So 6.4 ms is "the bottom line"- no filter algorithm will do better than that if its using the Teensy Audio library infrastructure. I pretty sure I'm correct about this, unless I've done something stupid in my scope measurements.

    2) That being said, I also confirm your 686 us total execution time for the code in the algorithm (in hardware, using my 'scope). So, where is all the delay coming from? I like to look at it in the time domain.
    For the 8192 tap filter, for example, you have 64 discrete blocks forming a circular input buffer, containing 63 "older" signal blocks + the current one. I am thinking that until the block representing the "current" time lines up in that buffer with the centre of the FIR image array, during the convolution, you won't see any appreciable output. I am specifically referring here to the short (2 ms) pulse that I am feeding in. This is shorter than the 128 sample block time of 2.9 ms, and models the "unit impulse" that the DSP textbooks refer to. So, out of 64 blocks, only one will be filled with the pulse height value, all others will be zero. A Low pass FIR image, at least in the time domain, is a high amplitude peak in the centre of the filter image array, with only small spurs on either side. So, you can see my idea that even though the processing time of your routine is only 680 us, the latency (which increases linearly with # of taps) must result from the time it takes the input signal to work its way through to the centre of that 64 block input array. This agrees well with the measurements I took. 32 blocks X 2.9 ms = 92.8 ms. Adding in the 14.5 ms inherent delay that I got from my Excel formula, makes 107.3, which is what I measured on the scope for 8192 tap filter.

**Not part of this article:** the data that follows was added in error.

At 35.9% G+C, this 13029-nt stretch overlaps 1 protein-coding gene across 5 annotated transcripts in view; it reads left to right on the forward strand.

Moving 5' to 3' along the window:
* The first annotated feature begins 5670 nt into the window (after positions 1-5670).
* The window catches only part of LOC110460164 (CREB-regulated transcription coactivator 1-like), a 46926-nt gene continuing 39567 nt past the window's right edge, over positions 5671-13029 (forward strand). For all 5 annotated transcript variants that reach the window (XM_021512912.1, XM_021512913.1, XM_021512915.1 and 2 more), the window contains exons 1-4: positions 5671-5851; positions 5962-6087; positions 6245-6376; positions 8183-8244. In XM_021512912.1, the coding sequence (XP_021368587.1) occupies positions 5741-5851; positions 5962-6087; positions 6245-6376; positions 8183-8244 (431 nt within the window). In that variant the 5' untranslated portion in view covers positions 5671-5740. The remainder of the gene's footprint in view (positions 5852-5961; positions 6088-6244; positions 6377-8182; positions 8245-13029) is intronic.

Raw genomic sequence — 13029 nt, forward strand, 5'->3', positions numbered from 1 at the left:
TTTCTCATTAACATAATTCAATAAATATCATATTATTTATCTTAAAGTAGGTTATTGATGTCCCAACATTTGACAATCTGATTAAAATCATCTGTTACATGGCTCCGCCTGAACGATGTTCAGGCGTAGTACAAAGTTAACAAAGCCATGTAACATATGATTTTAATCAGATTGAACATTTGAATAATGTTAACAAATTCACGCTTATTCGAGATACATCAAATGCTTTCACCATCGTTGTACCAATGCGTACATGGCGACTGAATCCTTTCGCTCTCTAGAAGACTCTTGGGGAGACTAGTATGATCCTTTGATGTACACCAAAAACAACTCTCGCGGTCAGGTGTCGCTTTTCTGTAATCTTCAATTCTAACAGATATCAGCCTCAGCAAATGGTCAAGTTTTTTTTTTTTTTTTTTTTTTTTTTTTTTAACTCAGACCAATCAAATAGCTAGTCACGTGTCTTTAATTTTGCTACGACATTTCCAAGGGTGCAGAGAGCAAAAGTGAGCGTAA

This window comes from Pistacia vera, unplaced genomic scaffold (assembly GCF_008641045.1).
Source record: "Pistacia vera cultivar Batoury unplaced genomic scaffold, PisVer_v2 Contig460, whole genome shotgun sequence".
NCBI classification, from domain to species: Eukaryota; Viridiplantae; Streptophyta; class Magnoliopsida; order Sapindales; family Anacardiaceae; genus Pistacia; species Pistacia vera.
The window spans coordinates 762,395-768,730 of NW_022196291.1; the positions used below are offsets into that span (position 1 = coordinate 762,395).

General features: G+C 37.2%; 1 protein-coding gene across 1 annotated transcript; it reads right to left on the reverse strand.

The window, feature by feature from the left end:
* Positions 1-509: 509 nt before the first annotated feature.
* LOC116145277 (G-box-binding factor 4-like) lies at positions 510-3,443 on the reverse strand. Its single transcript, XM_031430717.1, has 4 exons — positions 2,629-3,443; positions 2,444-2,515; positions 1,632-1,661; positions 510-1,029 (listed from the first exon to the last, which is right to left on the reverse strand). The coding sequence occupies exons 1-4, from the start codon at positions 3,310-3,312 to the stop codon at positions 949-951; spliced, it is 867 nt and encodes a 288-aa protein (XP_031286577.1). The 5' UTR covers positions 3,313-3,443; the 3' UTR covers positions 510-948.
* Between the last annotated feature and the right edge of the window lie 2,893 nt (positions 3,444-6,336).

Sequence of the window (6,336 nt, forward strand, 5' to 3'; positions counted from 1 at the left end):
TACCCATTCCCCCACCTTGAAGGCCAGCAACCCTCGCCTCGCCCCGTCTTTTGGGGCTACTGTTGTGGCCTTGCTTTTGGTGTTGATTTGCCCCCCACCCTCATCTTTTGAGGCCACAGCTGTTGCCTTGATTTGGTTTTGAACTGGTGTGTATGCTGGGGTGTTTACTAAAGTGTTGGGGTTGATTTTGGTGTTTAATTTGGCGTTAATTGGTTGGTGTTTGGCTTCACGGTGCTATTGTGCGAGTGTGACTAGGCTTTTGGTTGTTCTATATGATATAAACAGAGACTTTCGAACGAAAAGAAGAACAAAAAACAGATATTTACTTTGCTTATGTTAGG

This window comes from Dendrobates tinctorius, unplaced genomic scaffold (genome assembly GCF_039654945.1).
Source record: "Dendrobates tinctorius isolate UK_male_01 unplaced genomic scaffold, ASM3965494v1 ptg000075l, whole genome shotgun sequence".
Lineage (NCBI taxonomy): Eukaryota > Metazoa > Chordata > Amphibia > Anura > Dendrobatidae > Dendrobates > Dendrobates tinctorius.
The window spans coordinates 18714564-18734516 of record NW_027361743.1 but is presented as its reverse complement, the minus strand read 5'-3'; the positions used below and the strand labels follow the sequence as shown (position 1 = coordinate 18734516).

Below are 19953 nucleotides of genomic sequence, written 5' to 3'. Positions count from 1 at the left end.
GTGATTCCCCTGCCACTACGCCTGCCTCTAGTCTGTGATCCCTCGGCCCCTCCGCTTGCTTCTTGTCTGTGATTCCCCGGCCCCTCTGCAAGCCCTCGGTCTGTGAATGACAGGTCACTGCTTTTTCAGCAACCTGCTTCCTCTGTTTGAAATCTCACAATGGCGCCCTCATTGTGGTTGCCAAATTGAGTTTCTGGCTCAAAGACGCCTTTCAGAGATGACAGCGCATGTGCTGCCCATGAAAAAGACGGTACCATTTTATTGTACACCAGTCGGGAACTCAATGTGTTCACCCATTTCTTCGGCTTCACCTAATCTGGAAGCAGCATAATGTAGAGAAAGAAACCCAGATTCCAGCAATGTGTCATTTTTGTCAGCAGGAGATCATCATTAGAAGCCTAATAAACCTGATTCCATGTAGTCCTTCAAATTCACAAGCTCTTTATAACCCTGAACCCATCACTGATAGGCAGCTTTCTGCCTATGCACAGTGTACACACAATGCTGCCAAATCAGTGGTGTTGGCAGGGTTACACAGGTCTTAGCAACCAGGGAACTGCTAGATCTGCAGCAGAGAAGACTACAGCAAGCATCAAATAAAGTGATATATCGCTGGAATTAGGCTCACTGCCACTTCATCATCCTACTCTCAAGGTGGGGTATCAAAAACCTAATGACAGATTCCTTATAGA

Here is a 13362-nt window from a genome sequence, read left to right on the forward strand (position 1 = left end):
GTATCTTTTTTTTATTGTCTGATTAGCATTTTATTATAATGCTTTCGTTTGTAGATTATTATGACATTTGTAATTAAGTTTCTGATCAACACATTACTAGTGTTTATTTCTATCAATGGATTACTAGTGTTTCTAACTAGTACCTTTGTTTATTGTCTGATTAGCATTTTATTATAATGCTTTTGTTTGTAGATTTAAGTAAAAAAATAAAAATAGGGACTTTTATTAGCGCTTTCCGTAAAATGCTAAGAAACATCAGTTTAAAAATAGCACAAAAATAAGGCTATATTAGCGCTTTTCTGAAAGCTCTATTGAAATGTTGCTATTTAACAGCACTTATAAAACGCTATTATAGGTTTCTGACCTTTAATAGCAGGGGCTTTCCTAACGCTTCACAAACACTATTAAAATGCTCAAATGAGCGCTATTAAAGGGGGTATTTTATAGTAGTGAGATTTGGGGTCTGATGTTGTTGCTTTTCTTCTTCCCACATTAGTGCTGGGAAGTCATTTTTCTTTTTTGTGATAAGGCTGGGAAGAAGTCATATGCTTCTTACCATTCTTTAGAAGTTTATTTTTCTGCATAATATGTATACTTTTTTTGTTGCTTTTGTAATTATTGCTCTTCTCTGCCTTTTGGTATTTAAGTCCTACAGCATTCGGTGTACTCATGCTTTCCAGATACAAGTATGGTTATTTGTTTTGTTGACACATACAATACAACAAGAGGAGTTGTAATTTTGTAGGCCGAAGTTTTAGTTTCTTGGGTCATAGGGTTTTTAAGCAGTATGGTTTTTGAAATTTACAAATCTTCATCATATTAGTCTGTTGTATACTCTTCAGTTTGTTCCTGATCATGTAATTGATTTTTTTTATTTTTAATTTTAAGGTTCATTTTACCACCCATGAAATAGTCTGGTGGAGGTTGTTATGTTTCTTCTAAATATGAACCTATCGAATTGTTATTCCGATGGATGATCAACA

3) You must be doing all of the math correctly, or the music signal that I can send in from my iPhone wouldn't be getting through the filter un-modified (with your defaults of LP=5, HP= 20000) . ( I know from hours of fooling around with my library version of the conv. filter, that any little error results in a "trash" signal!!) . Possibly you are choosing the wrong pointer(s) into the input data array, which give a perfect output signal, but with a big delay in the signal itself. If not, then I don't see how those other people you cite, can be achieving lower input-output latency values that they claim.
    I'll be looking at this some more, but I don't have the math skills you (and the authors you cite) do, so I may not get anywhere.
    Cheers

  16. #16
    Senior Member bmillier's Avatar
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    Hi Frank: Well, I've made some progress. First, I just noticed that if I only feed in 1 channel of the stereo pair, I still get the identical output on both channels. So, I think there is something wrong in the code which does the 2 accumulations of the complex multiplication with the filter mask.

    Per my last post, I mentioned that I thought that a pointer might be off by 1/2 of the number of blocks. So, I substituted [(k+32) % nfor] in place of [k] in the following lines of code (here I'm using taps=8192) :
    for (unsigned i = 0; i < 2 * partitionsize; i++)
    {
    accum[2 * i + 0] += fftout[k][2 * i + 0] * fmask[j][2 * i + 0] -
    fftout[k][2 * i + 1] * fmask[j][2 * i + 1];

    accum[2 * i + 1] += fftout[k][2 * i + 0] * fmask[j][2 * i + 1] +
    fftout[k][2 * i + 1] * fmask[j][2 * i + 0];

    When I did this- Success! The latency was reduced to 14.5 ms, the minimum delay time I saw in the formula from the Excel chart. Well, not completely a success- one channel had only 14.5 ms latency, while the other channel had about 200 ms. Especially easy to hear when I ran mono sound in from my iPhone- there was a distinct ~200 ms echo in one channel. While I was playing around with those modifications, is when I noticed the issue that I mentioned before about 2 identical output channels with only 1 channel being fed in. I think whatever cures that problem may also correct the 200 ms delay on the second channel too.
    Cheers

  17. #17
    Senior Member DD4WH's Avatar
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    Quote Originally Posted by bmillier View Post
    So, I substituted [(k+32) % nfor] in place of [k] in the following lines of code (here I'm using taps=8192)
    Brian, thats excellent news! I am far from understanding the code by Warren Pratt from his wdsp lib, so playing around until the result is what we want is exactly the right way to find the optimal solution in this case :-).

    Maybe there is something wrong with the indices k and buffidx ? Maybe wrong initialization . . .

    Also, maybe I misinterpreted the following lines in the original code: